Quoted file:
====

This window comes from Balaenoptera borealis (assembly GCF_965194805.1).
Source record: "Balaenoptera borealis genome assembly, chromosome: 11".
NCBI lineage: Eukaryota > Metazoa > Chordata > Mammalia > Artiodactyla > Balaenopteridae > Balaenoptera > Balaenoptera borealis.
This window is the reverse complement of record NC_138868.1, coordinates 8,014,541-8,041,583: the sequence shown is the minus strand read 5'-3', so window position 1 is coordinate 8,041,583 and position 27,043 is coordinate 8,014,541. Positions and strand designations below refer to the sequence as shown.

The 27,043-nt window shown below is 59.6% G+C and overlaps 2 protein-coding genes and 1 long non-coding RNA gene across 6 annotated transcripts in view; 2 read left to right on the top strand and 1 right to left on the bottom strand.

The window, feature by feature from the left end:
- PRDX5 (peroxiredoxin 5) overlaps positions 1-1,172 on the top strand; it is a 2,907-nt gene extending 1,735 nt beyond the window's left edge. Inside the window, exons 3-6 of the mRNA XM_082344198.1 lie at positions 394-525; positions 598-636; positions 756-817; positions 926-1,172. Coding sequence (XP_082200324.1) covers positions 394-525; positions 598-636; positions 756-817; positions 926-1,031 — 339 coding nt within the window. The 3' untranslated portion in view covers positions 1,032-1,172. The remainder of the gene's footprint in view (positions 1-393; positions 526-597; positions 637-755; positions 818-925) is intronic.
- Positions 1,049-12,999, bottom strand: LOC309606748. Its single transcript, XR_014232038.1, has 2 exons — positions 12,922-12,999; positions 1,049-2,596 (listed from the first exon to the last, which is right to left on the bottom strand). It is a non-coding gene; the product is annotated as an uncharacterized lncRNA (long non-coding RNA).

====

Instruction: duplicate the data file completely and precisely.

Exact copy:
This window comes from Balaenoptera borealis (assembly GCF_965194805.1).
Source record: "Balaenoptera borealis genome assembly, chromosome: 11".
NCBI lineage: Eukaryota > Metazoa > Chordata > Mammalia > Artiodactyla > Balaenopteridae > Balaenoptera > Balaenoptera borealis.
This window is the reverse complement of record NC_138868.1, coordinates 8,014,541-8,041,583: the sequence shown is the minus strand read 5'-3', so window position 1 is coordinate 8,041,583 and position 27,043 is coordinate 8,014,541. Positions and strand designations below refer to the sequence as shown.

The 27,043-nt window shown below is 59.6% G+C and overlaps 2 protein-coding genes and 1 long non-coding RNA gene across 6 annotated transcripts in view; 2 read left to right on the top strand and 1 right to left on the bottom strand.

The window, feature by feature from the left end:
- PRDX5 (peroxiredoxin 5) overlaps positions 1-1,172 on the top strand; it is a 2,907-nt gene extending 1,735 nt beyond the window's left edge. Inside the window, exons 3-6 of the mRNA XM_082344198.1 lie at positions 394-525; positions 598-636; positions 756-817; positions 926-1,172. Coding sequence (XP_082200324.1) covers positions 394-525; positions 598-636; positions 756-817; positions 926-1,031 — 339 coding nt within the window. The 3' untranslated portion in view covers positions 1,032-1,172. The remainder of the gene's footprint in view (positions 1-393; positions 526-597; positions 637-755; positions 818-925) is intronic.
- Positions 1,049-12,999, bottom strand: LOC309606748. Its single transcript, XR_014232038.1, has 2 exons — positions 12,922-12,999; positions 1,049-2,596 (listed from the first exon to the last, which is right to left on the bottom strand). It is a non-coding gene; the product is annotated as an uncharacterized lncRNA (long non-coding RNA).